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Hovea is a genus of prickly perennial shrubs in the Fabaceae family. This genus is native to Australia. Some species have been introduced into Europe and the U.S., but species are found only in temperate and hot climates, regardless of which continent they are on. Plants in this genus have intensely colored blooms and extremely sharp leaves. Hovea species are generally healthy and require only minimal care.
Hovea, also known as devil's pins and purple pea, grows in U.S. Department of Agriculture Hardiness Zones nine through 11, which means that the lowest temperature they can tolerate is 20° Fahrenheit (-6.7° Celsius). All species in this genus prefer hot, direct sunlight with partial shade in the afternoon. They can be grown in regular or sandy soil that has a mildly acidic to mildly alkaline pH level. For most species, the soil should be allowed to dry out in between waterings; however, some species prefer a constantly moist, but not muddy, soil.
Plants in this genus range from under 6 inches (>15 cm) tall up to 36 inches (90 cm) tall, depending on the species and environmental conditions. From late winter to the end of summer, Hovea produces flowers in shades ranging from a delicate pale purple to deep violet and royal blue. Flowers are 1/2 to 4 inches (1.27-10.16 cm) in diameter. Foliage length varies, but all leaves are rigidly-curved and have a yellowish-green to dark green color. They are so sharp that they will easily draw blood on contact.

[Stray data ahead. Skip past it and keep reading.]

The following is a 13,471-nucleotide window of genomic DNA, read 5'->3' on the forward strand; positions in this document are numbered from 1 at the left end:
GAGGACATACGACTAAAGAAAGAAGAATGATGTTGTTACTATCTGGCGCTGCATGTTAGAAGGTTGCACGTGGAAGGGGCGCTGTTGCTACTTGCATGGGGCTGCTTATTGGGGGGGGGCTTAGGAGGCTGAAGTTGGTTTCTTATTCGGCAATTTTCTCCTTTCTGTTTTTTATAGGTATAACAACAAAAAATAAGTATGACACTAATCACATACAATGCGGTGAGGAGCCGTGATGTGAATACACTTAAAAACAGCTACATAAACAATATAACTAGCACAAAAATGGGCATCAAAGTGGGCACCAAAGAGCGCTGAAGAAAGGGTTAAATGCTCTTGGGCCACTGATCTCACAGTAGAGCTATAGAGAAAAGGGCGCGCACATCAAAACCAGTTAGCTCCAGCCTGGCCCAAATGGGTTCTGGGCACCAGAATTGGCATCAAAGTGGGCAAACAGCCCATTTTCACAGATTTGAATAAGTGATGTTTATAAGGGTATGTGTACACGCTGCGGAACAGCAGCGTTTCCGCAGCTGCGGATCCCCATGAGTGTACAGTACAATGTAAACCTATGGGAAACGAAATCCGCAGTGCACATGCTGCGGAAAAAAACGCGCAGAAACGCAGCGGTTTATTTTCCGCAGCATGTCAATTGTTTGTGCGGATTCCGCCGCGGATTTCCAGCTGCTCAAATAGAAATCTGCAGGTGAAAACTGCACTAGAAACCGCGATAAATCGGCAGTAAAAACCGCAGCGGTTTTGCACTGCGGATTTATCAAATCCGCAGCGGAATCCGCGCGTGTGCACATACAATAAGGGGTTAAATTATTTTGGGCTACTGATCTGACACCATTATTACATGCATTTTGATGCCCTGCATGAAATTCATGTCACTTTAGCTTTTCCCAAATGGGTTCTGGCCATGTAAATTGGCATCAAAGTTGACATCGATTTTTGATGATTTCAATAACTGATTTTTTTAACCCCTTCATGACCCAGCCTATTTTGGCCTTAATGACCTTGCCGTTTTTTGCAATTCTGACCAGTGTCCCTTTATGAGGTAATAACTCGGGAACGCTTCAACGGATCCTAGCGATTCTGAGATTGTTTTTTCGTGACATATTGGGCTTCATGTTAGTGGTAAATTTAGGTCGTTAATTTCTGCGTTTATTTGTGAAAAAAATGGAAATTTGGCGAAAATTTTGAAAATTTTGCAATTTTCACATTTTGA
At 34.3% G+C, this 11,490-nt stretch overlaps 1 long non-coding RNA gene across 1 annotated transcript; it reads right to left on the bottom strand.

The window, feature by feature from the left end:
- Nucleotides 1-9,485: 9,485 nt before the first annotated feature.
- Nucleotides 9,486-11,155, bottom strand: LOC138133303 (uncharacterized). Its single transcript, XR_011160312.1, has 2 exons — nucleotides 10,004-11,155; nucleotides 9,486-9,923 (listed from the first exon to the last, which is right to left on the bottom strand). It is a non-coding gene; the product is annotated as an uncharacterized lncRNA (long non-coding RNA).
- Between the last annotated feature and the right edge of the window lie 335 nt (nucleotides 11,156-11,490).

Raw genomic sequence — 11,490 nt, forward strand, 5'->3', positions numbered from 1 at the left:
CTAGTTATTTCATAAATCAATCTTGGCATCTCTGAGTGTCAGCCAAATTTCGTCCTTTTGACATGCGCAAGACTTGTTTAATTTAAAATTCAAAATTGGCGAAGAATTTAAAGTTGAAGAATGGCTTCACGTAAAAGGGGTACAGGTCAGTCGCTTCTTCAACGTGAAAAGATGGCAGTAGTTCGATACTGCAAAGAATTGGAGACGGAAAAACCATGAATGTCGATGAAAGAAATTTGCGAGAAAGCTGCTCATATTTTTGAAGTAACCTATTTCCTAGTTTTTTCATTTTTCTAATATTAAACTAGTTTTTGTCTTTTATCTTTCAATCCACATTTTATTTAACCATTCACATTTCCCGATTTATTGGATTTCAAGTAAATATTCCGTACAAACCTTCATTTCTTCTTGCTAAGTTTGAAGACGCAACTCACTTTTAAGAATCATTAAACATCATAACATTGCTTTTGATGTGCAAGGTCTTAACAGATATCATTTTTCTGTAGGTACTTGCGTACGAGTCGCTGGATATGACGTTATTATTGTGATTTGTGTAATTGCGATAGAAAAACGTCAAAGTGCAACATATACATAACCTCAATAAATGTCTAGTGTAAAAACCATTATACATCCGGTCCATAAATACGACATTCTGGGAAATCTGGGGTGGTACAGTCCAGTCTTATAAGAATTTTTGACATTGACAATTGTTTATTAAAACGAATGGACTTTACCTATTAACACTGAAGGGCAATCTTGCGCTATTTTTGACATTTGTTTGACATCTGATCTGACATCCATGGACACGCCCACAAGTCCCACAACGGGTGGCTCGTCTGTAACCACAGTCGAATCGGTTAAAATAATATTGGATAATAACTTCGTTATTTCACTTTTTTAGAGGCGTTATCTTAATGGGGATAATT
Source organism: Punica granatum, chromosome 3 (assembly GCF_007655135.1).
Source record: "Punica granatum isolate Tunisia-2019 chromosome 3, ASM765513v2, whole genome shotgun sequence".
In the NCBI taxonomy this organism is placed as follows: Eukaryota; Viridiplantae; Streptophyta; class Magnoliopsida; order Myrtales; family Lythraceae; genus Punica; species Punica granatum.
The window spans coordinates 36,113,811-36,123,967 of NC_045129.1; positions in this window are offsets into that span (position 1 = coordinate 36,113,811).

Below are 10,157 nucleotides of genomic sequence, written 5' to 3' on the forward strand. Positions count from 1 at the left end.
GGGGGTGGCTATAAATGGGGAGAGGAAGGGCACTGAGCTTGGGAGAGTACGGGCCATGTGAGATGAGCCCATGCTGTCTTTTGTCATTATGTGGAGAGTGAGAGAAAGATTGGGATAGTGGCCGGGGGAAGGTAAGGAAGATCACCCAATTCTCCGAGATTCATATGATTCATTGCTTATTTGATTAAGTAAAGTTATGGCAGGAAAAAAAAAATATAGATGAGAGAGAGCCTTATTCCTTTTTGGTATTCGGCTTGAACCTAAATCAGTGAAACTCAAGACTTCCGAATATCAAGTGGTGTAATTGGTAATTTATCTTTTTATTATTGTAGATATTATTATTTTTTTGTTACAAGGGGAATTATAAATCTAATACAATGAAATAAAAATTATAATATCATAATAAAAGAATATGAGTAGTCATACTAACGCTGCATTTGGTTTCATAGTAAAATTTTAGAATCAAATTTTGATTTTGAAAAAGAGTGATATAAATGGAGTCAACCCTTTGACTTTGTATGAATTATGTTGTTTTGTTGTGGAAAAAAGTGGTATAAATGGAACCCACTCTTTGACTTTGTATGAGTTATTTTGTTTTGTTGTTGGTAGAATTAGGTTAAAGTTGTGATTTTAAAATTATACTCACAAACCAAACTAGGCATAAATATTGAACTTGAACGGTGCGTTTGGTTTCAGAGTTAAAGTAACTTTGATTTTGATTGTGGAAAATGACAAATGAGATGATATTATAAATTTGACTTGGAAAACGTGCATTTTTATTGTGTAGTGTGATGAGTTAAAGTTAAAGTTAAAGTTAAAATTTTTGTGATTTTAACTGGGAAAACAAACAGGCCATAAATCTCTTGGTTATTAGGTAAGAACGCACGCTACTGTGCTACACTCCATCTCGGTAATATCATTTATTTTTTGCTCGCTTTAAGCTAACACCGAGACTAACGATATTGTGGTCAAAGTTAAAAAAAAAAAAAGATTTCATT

Gardeners find that Hovea makes good ground cover in rock gardens because it tends grow easily in the crevices of rocky slopes. When planting, the shrubs should be spaced at least 24-36 inches (60-90 cm) apart. Plants used in landscaping are generally maintenance free. The plants can also be kept in containers, but must be fertilized regularly. In cold climates, Hovea will tolerate a light frost. Even so, plants in containers must be brought indoors or kept in a greenhouse during the winter months.
With the exception of parasites, these plants are resistant to most pests and diseases. Gardeners keeping Hovea in containers may want to check for parasites more frequently than they check their bedding plants. If found, parasites can be eradicated with an insecticidal soap made for use with this type of plant. Overall, gardeners will find that adding Hovea to a garden generally creates very little trouble or extra work.
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